Blood loss due to diagnostic phlebotomy jest a very serious problem, especially for newborn, infants and critically ill patients on intensive care units. Although single blood loss can be easily tolerated in adults, in small babies and in patients who are frequently monitored based on laboratory tests iatrogenic anaemia can occur.
AIM OF THE STUDY: To evaluate the blood volume drawn for routine biochemistry tests in relation to patient age and the number of parameters requested.
MATERIAL AND METHODS: Blood volume drawn for routine biochemistry measurements from patients hospitalized in University Children’s Hospital (N = 2980, children age from one day to 18 years) and in University Hospital (N = 859, adults, aged > 1.8 years) in Cracow has been analyzed. Blood volume was calculated based on regular tube diameter and blood heights in the tube. In case of microvettes the blood volume was 0.2 ml. Statistical analysis has been performed by using PRISM 5.0. The statistical significance was set at p < 0.05.
RESULTS: The mean values of blood volume were 3.02 +/- 0.92 ml and 4.12 +/- 0.68 ml in children and adults, respectively. Analyzing blood volume drawn in children using both microvettes and regular tubes, significant correlation between blood volume and patient age (p < 0.001) as well the number of requested parameters (p < 0.001). The latest relationship was true only for up to five parameters. However, analyzing the blood volume drawn into only into regular tubes blood volume was not related to patients age and number of laboratory tests requested. The proportion of microvettes used for blood collection was highest for newborns and infants, and in all cases where only one to three laboratory tests were requested.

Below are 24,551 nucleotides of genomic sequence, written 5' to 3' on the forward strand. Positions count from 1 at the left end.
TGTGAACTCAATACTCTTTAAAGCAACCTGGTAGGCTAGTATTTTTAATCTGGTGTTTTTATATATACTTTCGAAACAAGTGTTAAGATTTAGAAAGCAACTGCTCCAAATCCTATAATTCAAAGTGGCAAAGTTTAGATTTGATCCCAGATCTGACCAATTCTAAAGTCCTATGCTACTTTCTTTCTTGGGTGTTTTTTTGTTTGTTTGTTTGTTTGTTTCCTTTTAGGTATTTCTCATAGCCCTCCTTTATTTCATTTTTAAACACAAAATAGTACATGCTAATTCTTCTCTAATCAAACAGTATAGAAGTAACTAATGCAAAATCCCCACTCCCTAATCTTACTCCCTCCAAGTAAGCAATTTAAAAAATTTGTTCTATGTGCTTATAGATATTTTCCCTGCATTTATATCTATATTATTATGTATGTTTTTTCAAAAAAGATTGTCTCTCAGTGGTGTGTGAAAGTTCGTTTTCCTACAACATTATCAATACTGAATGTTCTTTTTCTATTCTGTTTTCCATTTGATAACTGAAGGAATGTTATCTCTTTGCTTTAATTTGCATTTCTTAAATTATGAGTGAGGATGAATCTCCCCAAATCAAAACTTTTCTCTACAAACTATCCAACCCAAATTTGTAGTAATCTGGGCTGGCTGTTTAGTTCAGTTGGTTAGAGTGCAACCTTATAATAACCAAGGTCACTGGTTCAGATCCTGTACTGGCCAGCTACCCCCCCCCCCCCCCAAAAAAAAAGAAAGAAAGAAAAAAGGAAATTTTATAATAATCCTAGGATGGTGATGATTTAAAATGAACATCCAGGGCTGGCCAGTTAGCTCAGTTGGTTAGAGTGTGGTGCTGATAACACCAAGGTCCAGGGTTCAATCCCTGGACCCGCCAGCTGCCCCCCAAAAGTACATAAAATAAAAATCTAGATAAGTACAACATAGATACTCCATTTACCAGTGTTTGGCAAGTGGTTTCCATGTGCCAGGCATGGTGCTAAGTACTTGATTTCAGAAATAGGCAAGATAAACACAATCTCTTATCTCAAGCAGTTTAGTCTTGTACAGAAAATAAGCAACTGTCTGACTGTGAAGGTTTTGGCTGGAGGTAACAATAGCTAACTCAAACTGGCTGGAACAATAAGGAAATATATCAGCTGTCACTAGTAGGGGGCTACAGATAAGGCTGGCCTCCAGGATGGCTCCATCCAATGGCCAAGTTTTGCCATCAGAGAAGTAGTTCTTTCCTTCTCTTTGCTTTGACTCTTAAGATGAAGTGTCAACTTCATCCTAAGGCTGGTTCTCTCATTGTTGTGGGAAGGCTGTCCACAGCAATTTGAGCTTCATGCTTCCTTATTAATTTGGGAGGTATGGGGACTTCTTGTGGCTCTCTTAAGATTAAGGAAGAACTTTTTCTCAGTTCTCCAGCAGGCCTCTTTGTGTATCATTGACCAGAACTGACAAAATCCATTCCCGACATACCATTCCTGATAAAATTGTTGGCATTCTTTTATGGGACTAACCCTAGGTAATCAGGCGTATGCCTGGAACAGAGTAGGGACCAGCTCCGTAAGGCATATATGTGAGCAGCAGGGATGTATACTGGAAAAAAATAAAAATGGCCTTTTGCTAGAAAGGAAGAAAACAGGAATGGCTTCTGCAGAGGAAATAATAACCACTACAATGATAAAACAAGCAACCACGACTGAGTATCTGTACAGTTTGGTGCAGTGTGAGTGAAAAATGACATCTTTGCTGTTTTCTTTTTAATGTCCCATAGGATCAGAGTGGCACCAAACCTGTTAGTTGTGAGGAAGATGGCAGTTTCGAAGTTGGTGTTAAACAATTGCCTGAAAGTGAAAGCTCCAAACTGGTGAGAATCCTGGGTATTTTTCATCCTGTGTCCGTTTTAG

CONCLUSIONS: 1. All educational programs for nurses and doctors should include the information about current laboratory automation and methods miniaturization; 2) The amount of blood volume needed by laboratory for the requested number of tests should always be taken into account when diagnostic phlebotomy is necessary.
Sztefko, K., Mamica, K., Bugajska, J., Maziarz, B. and Tomasik, P. (2014) Blood volume for biochemistry determinations–laboratory needs and everyday practice. Przegla̧d Lekarski. 71(1), p.10-3. (Article in Polish).